It is certainly no secret to anyone that it is in this historical-geographical context, that overall in the contemporary world, the need to think about the possibility of short therapies becomes more and more urgent.
The economic crisis that has hit Italy and the rest of the world, and more generally the set of crises that characterize the era in which we find ourselves, bring with them many consequences, on a small and even large scale, even front of the personal well-being of citizens (see the in-depth article in the article The future of psychotherapy: trends and prospects).
In this article, of particular interest to healthcare facilities, we try to give a brief glimpse on how and why TSS helps in reducing costs. In particular, we will focus on the problem of waiting lists, although in this first article we will only give a very quick overview.
Regardless of the basic training of each professional, there are some assumptions that transversally distinguish the Single Session Therapy approach.
Rather than modeling itself around predetermined psychotherapeutic assumptions or focusing on particular diagnoses, SST is characterized by a mindset that places the tools, methods and interventions of a wide range of approaches at the service of the client in a creative way, always bearing in mind that every single session could be the last.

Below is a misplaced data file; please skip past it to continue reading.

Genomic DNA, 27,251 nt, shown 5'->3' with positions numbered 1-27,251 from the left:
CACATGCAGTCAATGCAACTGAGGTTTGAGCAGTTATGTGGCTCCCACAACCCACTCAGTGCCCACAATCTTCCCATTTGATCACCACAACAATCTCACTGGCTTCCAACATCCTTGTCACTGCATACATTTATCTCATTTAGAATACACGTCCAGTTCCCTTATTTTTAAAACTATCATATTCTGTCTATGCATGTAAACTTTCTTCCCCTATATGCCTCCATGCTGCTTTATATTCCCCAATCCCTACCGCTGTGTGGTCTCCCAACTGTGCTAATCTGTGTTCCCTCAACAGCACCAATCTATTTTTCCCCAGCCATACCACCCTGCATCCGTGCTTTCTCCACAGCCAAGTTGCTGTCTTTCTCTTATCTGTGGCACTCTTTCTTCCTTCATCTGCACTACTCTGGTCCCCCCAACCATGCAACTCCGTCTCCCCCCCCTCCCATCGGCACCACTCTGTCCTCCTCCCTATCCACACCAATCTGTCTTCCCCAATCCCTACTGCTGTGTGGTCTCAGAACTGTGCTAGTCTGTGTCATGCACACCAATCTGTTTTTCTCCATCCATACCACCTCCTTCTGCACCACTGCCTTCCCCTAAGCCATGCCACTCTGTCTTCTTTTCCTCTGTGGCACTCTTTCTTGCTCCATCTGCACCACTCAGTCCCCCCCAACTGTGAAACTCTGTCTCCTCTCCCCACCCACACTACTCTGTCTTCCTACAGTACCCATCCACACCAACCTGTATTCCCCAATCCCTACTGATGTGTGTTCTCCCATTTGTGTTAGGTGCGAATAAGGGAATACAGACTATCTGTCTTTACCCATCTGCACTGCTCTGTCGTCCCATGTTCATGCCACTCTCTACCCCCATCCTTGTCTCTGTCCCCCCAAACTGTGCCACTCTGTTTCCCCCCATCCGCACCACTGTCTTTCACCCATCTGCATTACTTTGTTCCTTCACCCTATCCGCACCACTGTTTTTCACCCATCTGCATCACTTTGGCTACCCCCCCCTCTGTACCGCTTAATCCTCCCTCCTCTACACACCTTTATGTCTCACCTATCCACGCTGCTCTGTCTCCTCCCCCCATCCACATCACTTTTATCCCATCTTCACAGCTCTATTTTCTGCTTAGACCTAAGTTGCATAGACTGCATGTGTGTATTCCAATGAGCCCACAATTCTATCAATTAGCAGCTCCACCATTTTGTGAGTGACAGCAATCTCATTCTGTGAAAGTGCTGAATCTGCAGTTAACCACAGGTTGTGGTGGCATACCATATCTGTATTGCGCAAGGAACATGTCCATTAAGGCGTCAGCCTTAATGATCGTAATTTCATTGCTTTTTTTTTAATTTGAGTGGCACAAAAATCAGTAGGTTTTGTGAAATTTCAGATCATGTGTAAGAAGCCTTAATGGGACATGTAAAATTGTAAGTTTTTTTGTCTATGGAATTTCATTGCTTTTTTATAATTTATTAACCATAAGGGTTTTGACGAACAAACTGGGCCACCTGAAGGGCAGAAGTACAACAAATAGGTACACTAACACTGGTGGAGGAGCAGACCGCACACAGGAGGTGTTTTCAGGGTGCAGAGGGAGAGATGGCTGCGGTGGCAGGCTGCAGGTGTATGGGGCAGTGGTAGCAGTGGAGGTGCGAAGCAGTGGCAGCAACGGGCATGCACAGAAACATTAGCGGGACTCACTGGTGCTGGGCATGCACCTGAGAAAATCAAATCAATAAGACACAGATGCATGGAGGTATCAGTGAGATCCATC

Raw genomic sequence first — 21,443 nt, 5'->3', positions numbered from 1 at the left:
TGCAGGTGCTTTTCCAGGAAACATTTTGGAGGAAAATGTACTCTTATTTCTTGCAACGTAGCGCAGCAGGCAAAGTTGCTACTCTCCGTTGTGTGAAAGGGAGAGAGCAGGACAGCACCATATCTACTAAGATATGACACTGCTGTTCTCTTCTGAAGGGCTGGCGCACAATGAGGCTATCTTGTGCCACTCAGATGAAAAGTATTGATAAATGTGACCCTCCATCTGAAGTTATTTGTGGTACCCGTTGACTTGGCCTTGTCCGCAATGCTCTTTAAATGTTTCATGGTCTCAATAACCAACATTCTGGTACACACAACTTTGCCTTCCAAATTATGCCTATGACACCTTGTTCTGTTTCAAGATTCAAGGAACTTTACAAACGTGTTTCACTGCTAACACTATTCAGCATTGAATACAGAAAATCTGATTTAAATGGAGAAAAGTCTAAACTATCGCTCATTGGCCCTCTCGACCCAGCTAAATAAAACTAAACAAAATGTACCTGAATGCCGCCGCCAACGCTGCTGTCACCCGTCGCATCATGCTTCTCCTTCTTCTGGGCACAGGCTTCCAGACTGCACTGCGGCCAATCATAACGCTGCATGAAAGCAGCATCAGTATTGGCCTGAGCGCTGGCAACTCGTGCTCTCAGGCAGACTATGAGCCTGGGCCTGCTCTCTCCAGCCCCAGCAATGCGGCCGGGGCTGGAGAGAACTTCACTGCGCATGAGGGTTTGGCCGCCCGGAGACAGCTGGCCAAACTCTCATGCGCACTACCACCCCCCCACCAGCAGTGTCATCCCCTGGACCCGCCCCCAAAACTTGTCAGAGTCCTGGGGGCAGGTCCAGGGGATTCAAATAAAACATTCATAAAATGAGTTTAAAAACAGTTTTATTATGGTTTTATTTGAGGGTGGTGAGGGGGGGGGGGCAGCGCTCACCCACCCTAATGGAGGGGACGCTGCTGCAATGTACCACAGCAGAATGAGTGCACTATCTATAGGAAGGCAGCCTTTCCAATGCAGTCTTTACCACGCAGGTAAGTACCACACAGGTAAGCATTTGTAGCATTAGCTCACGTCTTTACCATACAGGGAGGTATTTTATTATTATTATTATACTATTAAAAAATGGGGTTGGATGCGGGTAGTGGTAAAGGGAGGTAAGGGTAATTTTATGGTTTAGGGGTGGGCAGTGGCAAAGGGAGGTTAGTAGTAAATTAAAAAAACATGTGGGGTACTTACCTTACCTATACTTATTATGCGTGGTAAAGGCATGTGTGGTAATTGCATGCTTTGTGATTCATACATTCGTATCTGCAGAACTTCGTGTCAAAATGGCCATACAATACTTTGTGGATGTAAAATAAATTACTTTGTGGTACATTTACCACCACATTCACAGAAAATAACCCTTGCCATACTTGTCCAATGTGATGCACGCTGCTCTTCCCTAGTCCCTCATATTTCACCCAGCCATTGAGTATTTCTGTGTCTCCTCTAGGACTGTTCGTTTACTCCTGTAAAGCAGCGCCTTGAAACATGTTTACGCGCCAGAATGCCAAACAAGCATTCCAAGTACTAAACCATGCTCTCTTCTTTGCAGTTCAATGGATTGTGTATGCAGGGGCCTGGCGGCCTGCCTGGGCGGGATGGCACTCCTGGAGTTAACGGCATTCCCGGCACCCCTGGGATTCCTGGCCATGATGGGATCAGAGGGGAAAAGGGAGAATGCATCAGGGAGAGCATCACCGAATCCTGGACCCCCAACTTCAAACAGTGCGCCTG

In the article The first research in Single Session Therapy, ample space was given to the report of the research by Hoyt, Talmon and Rosenbaum (1992), in which on a sample of 60 people they practiced an agreed session of Single Session Therapy.
Talmon (1990) divided three types of Single Session Therapy:
What are the world trends that influence and will influence healthcare and psychotherapy in the coming years? Today we will try to see some of them.
In fact, we must bear in mind that the demand in healthcare (the demand) has varied considerably in recent years, and the services (the supply) have had to adapt accordingly – or should have done so for some time.
Psychotherapy is not exempt from this discourse – and it is one of the reasons that led us to talk about Single Session Therapy.
Over 60% of people who need psychological counseling, or psychotherapy, do not require it. (Andrews, Issakidis, & Carter, 2001).
It means that 2 out of 3 people live in a silent and hidden hurt, that we don’t know, so much that “they prefer to get by themselves” (Andrews, Issakidis, & Carter, 2001). And even if “costs” are important, it is the social and vocational factors that influence this choice the most.
In other words, it is above all the idea of taking “long and tiring” paths that stops most people from choosing a psychological, psychotherapeutic or psychiatric path.